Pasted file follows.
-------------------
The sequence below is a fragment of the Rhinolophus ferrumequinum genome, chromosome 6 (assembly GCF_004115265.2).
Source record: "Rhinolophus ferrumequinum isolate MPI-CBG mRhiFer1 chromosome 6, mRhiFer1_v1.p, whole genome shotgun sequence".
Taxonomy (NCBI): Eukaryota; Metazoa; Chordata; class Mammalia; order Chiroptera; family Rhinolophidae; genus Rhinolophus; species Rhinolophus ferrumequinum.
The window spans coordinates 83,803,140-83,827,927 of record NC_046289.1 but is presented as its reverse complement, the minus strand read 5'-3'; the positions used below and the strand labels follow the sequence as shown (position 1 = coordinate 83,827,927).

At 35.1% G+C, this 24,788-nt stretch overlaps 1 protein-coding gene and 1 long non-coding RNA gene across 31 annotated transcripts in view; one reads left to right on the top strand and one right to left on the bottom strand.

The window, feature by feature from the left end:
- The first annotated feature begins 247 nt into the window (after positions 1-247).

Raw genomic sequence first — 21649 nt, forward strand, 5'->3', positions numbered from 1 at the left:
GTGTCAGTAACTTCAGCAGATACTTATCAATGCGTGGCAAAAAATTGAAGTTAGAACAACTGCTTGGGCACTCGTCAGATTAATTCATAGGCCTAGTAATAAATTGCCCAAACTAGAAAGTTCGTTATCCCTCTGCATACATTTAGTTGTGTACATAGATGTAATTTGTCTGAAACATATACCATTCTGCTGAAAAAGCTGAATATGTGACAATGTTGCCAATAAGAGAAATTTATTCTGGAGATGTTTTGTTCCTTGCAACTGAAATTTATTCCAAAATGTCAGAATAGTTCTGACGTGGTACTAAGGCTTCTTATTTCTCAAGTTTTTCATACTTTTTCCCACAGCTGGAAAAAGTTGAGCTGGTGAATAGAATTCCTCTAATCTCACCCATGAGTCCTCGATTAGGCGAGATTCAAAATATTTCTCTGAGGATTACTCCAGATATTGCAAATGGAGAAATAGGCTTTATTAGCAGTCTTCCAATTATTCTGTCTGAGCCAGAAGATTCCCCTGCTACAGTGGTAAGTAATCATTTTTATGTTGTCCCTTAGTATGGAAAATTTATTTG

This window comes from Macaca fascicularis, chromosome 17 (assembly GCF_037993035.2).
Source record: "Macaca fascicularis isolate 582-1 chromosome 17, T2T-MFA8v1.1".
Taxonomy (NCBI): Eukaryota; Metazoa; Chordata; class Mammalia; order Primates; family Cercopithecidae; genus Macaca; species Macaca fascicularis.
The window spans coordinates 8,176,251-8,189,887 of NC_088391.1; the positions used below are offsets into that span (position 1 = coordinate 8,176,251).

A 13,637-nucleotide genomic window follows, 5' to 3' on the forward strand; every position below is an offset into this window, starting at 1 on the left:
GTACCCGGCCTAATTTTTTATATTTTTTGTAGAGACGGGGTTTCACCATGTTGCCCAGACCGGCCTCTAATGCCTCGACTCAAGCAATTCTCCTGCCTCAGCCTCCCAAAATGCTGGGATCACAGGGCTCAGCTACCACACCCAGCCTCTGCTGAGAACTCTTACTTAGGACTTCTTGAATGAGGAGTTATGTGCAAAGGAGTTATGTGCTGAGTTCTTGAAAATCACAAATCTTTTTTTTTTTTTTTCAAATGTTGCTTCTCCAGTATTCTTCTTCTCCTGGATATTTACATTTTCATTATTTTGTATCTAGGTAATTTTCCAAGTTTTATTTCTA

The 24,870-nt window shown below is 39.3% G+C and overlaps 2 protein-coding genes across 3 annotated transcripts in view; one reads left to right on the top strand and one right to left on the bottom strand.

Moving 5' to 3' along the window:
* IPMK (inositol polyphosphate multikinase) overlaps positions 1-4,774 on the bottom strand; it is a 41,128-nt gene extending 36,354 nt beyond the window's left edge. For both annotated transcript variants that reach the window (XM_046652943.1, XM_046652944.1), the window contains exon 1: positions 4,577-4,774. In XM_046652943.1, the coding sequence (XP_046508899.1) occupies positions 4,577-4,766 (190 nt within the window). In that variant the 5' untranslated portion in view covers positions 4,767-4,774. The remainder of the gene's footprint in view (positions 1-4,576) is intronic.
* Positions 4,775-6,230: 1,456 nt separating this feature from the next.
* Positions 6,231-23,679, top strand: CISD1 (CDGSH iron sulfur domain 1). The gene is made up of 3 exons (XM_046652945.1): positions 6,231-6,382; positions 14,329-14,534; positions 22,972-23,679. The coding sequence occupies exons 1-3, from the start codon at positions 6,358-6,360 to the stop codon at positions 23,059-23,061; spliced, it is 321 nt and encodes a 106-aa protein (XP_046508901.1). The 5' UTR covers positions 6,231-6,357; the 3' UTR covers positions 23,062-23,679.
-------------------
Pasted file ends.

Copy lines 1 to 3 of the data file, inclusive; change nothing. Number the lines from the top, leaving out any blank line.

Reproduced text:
The sequence below is a fragment of the Rhinolophus ferrumequinum genome, chromosome 6 (assembly GCF_004115265.2).
Source record: "Rhinolophus ferrumequinum isolate MPI-CBG mRhiFer1 chromosome 6, mRhiFer1_v1.p, whole genome shotgun sequence".
Taxonomy (NCBI): Eukaryota; Metazoa; Chordata; class Mammalia; order Chiroptera; family Rhinolophidae; genus Rhinolophus; species Rhinolophus ferrumequinum.